By IRENE BENDER
A month has passed since the fire at the Humphrey Museum. The initial call and the days that followed were times many of us cannot forget. The shock and pain of seeing a fire at the museum were evident in the faces of the many who came to offer assistance.
By early morning media from all the metro newspapers, tv, and radio stations were in Waverly. A photographer from the Associated Press and a tv reporter had both done features on the museum the week before. Now a week later, they were back in Waverly covering a different story. Even they looked touched as they walked between the rows of the collection that was being laid out on the floor of the Village Hall.
Most people see museum collections arranged in an exhibit. Great care would have been taken to plan, prepare, and used the artifact to tell a story. Now the collection of the Humphrey Museum in Waverly was wet, had smoke damage, and was quickly put on absorbent paper to dry. Yet the collection told a story. Photographers quickly saw the campaign poster with the photo of Humphrey and the words: "Some talk change. Others cause it."
The board quickly met and decided they would continue its mission. Each member assumed an area of responsibility and directed the recovery effort.
Helen Alten, a volunteer conservator, recently sent a report in which she stated, "I was impressed with how well you and your community responded to the emergency. It was one of the best recovery scenes I have seen . . . and I have seen more than my fair share."
A conservation team from the Minnesota State Historical Society came Aug. 25. Volunteers of all ages helped. Some stayed for the whole week. Colleagues came from neighboring museums. It was a labor of love. Several young people, who had helped at the museum, came every day and worked hard.
My home answering machine was full of messages. There was even one from a friend in Sweden. They spoke of the passion for the project. They wanted to help.
Letters began to arrive. "You must be heartbroken. But we know that you will not lose hope. Just as Hubert overcame many obstacles in his life and career, so too will the museum rise (literally) from the ashes to see a better day."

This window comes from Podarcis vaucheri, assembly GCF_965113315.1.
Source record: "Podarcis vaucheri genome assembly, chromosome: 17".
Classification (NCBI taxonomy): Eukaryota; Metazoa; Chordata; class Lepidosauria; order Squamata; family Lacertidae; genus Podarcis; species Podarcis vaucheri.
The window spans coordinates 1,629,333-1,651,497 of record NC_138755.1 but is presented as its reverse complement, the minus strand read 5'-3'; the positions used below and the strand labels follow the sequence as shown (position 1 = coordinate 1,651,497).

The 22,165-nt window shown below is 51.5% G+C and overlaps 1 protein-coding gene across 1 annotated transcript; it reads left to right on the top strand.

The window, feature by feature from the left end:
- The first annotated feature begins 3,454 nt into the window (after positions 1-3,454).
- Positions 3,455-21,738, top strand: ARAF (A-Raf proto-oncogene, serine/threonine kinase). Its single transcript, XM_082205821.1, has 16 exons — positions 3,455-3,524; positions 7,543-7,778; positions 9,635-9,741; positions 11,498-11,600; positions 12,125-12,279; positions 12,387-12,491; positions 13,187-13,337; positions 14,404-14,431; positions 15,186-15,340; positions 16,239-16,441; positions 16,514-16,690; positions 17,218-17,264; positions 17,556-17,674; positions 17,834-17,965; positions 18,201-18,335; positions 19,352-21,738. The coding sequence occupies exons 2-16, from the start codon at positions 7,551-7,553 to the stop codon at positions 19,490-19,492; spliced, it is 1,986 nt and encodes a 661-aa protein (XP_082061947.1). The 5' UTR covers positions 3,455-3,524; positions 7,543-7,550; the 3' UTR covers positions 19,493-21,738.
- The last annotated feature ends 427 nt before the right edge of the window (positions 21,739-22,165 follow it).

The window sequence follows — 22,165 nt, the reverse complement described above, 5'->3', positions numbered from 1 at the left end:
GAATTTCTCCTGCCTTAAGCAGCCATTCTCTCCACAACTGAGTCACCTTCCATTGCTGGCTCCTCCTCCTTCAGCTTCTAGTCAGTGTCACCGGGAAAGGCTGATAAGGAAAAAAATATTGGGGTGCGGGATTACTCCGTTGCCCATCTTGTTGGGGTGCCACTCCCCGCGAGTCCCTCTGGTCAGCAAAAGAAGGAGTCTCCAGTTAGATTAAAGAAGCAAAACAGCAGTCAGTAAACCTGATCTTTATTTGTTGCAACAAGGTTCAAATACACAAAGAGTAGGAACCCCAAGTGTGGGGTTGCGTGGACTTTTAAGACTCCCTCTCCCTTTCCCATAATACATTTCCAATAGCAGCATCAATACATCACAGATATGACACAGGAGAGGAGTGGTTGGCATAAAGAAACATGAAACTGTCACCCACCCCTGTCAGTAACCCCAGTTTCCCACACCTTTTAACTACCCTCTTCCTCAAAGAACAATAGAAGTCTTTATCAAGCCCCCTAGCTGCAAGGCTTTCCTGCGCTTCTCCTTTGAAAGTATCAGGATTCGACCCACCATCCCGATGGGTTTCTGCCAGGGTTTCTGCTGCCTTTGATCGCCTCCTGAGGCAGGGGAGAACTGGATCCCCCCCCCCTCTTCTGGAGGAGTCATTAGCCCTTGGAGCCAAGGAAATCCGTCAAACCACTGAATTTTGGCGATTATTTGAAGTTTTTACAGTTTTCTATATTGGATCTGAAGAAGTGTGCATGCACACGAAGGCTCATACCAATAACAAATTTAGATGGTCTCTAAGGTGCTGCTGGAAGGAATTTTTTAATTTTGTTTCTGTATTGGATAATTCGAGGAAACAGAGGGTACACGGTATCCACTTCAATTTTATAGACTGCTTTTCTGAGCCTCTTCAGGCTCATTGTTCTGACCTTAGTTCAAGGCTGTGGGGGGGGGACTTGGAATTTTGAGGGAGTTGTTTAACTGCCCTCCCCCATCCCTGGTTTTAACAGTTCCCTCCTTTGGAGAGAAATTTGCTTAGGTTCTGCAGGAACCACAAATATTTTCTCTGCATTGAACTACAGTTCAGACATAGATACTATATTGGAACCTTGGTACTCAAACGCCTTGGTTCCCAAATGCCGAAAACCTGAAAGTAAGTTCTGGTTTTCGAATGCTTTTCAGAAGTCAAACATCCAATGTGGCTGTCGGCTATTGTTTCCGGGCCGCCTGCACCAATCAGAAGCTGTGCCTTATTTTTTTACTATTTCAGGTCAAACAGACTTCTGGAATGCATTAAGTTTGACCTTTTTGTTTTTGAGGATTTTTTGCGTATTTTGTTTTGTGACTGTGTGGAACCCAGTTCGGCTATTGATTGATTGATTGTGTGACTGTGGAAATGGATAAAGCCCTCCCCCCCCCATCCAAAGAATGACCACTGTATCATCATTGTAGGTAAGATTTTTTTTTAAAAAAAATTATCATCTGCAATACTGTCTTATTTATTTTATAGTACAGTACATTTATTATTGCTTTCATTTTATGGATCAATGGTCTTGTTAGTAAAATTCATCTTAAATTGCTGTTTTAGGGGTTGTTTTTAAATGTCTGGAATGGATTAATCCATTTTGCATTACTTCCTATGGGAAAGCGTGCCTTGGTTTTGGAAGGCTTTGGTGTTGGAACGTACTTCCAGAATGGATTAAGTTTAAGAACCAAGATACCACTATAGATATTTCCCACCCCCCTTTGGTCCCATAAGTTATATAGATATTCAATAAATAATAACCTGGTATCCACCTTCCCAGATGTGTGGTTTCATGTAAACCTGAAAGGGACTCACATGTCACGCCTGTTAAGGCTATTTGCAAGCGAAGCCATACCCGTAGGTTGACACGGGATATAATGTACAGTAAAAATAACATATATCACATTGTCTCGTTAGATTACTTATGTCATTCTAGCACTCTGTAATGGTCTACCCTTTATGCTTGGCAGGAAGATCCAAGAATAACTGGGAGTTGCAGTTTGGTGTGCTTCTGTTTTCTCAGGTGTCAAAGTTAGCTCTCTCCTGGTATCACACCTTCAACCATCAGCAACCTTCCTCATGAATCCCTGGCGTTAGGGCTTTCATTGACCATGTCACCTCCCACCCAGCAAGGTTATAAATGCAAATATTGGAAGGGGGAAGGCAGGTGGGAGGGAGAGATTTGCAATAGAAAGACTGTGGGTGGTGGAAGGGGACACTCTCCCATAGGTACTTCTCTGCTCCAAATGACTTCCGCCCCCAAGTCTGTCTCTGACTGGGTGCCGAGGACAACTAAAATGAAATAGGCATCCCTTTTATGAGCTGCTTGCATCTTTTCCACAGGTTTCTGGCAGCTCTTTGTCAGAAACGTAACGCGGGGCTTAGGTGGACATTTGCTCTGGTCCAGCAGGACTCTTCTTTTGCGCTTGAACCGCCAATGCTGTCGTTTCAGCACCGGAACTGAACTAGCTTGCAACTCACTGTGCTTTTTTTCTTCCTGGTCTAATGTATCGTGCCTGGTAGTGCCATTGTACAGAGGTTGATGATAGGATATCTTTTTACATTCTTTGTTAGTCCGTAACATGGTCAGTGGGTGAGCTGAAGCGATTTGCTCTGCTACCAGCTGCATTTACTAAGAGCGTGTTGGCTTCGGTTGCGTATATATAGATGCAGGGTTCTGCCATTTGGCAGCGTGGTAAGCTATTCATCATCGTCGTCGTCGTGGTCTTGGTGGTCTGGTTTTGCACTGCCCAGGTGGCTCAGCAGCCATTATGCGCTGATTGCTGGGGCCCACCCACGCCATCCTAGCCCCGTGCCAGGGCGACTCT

Another person wrote: "What's a museum do? Teach and pass on values. Your story has taken an unexpected turn, but you still have your values and you're still teaching."
Newspapers, buttons, campaign literature arrived from people with notes. Some called with their stories to share. They will be in our forthcoming newsletters. An 80-year-old woman who had spent her early childhood in Waverly sent a donation saying those years were very dear to her.
Others were "sifting through our late aunt's belongings and found this paper. We thought it might replace items lost in the fire." Someone sent a photo of Hubert and Muriel Humphrey with Bob Hope that he found at a garage sale for a dollar. Another saw a campaign piece in an antique store and bought it as her donation.
At the end of two weeks, the collection was dry and packed. After the young people swept the huge floor that had once been covered with the collection, they did gymnastics routines to loud music. It was a wonderful feeling to see the energy and hope in these dedicated young people.
It is somewhat surprising that so many people have saved the newspapers from Humphrey's death, which will be 20 years ago, in 1998. Those people are now finding a place for them at the museum with the knowledge that they will replace some of the collection that was damaged. I must bring mine in, too.
Irene Bender is the director for the Hubert
H. Humphrey Museum.